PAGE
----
It’s ironic how Manata’s post reminded me of my own memories of flowers in Pakistan. My grandmother would take the small jasmine flowers and place them in her ear lobe as earrings. And at weddings the bunches of tiny white flowers can be seen hanging over the bride’s shoulder; when you bend close to congratulate her, you can catch a whiff of the intoxicating sweetness. As I type this, I can smell the faint sweetness of honeysuckle….unfortunately, it isn’t from my garden but from my plug-in air freshener. It is interesting how these beautiful smells from the east have found themselves on specialty store shelves in America as scented candles, sprays and air fresheners. Smells that come from flowers sold for a few rupees are bottled up, marketed as “exotic fragrance from the east” and sold in expensive containers. My husband and I get so excited anytime we find a candle or perfume that smells like jasmine, fresh roses, or sandalwood. And we try to fill our home with these smells to compensate for the fact that we can’t have a lush garden outside with all these flowers native to our homeland. With Valentine’s day just a few days ago, I’m sure grocery stores and florists around the world are struggling to sell off the last remaining fresh cut flowers. Below is another pic from BBC that is quite thought- provoking.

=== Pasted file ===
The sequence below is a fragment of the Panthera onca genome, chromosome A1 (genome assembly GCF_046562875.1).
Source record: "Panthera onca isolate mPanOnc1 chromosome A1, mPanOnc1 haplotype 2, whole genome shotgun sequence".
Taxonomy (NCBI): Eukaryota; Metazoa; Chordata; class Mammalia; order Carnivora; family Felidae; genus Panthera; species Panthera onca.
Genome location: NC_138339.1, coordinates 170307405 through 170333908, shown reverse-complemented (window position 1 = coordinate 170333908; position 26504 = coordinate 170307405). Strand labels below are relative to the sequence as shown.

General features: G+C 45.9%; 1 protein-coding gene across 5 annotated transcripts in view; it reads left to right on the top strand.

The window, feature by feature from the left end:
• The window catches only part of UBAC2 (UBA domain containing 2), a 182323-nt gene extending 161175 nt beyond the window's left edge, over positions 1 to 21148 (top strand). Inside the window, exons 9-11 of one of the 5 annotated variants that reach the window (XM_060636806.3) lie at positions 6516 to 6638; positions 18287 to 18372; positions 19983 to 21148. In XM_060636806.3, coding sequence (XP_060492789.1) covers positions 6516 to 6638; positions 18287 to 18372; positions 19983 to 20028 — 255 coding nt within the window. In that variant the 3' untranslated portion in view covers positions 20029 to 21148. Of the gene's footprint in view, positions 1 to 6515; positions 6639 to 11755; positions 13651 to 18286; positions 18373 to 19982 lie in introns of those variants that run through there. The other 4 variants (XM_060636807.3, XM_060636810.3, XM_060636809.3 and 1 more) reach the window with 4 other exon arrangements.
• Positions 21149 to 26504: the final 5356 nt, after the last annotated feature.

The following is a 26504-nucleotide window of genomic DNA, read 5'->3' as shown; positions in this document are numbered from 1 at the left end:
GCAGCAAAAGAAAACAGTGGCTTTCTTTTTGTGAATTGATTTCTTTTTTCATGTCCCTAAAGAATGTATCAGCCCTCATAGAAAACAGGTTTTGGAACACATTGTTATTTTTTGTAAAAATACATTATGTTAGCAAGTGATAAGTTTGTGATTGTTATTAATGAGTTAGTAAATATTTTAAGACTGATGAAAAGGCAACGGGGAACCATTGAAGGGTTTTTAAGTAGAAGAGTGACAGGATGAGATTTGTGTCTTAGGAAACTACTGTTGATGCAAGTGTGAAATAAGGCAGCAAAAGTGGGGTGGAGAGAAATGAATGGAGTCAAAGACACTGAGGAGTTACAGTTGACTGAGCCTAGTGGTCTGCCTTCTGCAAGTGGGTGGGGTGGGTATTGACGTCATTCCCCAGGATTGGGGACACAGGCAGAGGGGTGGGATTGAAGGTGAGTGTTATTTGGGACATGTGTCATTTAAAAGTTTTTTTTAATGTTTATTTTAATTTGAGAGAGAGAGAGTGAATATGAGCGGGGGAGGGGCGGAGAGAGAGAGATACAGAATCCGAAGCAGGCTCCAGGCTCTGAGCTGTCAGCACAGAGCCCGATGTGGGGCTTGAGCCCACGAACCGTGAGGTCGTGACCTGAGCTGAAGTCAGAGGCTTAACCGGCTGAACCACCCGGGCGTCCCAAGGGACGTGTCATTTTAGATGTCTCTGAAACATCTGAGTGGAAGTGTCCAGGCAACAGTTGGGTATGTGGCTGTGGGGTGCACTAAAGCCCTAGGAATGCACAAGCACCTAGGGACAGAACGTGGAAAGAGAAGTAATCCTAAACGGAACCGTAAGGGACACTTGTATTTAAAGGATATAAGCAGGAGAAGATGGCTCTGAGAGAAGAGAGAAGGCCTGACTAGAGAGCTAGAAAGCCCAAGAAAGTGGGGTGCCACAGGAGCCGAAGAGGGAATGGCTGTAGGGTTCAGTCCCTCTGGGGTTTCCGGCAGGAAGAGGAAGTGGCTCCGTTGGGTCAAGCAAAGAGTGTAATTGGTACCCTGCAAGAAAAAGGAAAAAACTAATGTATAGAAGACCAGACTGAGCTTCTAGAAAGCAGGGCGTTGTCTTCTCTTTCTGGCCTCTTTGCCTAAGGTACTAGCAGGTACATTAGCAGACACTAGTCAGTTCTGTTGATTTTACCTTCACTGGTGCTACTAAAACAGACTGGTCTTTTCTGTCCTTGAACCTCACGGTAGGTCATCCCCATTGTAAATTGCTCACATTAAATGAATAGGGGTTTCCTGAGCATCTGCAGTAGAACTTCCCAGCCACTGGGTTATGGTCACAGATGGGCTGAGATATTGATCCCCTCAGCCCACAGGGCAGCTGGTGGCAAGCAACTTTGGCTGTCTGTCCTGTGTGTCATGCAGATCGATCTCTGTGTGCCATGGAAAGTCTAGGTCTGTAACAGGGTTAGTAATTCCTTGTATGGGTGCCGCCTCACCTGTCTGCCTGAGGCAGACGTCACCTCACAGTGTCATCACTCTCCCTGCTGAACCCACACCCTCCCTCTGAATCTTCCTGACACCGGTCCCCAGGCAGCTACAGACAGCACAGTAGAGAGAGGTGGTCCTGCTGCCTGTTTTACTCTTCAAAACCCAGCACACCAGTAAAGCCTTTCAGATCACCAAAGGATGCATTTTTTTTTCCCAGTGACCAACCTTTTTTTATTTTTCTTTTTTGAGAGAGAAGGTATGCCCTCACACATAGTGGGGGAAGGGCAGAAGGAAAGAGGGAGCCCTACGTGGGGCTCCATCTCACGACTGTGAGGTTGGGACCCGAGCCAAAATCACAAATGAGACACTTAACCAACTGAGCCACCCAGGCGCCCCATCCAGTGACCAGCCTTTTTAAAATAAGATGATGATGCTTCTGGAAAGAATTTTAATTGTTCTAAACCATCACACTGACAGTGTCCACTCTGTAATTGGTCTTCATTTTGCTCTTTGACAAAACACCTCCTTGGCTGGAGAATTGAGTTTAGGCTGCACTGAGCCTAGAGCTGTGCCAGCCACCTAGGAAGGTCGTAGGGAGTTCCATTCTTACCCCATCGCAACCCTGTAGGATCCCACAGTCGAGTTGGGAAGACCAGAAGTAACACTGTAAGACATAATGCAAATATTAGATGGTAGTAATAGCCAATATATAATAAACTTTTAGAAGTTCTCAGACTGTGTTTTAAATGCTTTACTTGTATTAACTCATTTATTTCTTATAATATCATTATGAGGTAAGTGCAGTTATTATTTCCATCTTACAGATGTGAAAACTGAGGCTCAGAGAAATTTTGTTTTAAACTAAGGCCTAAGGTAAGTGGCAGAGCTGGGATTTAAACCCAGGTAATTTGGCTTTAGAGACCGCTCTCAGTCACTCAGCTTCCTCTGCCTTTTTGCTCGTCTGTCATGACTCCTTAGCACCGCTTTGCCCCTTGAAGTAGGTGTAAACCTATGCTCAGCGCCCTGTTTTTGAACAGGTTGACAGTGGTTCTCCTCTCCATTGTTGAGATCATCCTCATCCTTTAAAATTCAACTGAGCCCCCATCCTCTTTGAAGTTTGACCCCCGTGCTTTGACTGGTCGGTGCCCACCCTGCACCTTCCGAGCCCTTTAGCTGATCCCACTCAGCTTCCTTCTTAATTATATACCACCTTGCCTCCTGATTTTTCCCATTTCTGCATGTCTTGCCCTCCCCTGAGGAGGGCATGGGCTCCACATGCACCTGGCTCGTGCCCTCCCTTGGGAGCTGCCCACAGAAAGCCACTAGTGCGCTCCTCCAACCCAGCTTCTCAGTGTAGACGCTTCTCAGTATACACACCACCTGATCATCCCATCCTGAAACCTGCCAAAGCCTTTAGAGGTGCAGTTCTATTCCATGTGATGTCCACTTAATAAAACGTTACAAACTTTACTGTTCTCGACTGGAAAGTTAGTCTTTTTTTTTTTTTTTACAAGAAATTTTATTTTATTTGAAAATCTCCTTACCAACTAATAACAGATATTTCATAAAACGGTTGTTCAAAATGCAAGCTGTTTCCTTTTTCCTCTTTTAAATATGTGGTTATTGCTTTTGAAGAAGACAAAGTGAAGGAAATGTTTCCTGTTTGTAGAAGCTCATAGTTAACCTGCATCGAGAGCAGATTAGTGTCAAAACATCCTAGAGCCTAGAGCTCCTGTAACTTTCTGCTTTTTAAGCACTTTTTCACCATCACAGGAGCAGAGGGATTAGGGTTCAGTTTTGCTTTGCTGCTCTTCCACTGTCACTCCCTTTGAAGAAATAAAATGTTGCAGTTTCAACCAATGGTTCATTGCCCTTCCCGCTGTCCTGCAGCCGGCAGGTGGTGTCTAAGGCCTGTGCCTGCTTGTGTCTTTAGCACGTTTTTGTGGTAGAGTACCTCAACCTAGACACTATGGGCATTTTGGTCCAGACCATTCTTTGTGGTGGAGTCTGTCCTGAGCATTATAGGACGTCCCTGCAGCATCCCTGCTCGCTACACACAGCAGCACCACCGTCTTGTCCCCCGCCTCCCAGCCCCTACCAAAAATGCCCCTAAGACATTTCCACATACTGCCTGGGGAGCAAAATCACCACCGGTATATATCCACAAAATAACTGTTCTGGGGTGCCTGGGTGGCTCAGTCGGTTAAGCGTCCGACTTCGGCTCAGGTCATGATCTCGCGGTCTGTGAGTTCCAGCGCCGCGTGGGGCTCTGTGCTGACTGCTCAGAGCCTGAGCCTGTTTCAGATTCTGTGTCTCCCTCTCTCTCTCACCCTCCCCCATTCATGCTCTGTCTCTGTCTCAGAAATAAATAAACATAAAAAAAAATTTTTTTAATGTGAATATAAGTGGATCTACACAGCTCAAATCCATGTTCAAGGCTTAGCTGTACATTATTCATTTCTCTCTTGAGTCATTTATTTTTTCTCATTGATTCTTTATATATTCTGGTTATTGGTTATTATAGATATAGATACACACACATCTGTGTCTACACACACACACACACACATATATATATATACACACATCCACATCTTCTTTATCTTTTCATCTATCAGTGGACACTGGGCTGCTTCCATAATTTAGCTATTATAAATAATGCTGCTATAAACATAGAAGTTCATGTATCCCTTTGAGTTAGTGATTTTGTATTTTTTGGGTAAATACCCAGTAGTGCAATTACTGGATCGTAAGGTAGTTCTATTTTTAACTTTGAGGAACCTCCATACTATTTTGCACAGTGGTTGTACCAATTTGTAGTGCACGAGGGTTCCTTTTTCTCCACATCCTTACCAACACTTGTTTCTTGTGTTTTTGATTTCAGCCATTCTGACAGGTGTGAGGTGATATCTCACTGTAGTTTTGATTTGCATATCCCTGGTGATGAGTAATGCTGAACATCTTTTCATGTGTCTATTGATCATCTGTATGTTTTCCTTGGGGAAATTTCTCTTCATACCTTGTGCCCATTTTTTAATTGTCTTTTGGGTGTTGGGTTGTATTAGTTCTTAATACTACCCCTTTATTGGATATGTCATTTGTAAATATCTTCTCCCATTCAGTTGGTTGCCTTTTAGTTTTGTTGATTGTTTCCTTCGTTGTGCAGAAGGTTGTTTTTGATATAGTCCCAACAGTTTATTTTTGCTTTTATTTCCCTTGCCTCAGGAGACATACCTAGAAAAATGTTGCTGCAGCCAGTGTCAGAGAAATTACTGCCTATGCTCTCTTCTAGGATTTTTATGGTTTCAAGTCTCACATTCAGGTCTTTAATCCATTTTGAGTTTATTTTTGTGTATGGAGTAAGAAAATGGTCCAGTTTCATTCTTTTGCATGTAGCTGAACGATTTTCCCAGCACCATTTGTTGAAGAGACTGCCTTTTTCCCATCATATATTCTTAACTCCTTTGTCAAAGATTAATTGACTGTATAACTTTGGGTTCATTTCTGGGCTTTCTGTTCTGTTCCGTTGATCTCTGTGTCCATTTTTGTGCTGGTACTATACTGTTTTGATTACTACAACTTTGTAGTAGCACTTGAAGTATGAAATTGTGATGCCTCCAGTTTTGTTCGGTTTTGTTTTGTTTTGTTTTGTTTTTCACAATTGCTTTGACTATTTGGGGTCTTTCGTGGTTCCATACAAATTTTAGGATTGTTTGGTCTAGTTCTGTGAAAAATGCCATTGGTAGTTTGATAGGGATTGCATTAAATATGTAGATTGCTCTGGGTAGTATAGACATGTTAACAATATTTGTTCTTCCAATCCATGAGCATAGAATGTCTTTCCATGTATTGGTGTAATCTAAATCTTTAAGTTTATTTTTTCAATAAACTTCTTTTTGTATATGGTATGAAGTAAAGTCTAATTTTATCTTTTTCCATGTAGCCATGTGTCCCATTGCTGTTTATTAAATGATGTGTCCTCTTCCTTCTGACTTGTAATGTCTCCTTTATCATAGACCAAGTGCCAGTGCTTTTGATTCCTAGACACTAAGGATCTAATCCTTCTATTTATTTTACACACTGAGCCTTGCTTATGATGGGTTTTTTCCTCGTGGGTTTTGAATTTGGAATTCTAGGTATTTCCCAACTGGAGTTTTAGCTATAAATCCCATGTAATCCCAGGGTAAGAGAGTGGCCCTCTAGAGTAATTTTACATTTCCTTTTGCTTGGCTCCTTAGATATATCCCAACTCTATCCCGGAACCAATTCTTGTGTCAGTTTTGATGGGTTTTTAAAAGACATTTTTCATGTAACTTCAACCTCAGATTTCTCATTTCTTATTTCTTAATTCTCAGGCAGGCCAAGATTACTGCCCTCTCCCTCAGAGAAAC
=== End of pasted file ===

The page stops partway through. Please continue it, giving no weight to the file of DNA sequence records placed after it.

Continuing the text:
A boy displaced by recent violence in Kenya smells a rose at a refugee camp in Nairobi’s Mathare slum. Kenyan flowers account for about a quarter of Europe’s cut flower imports.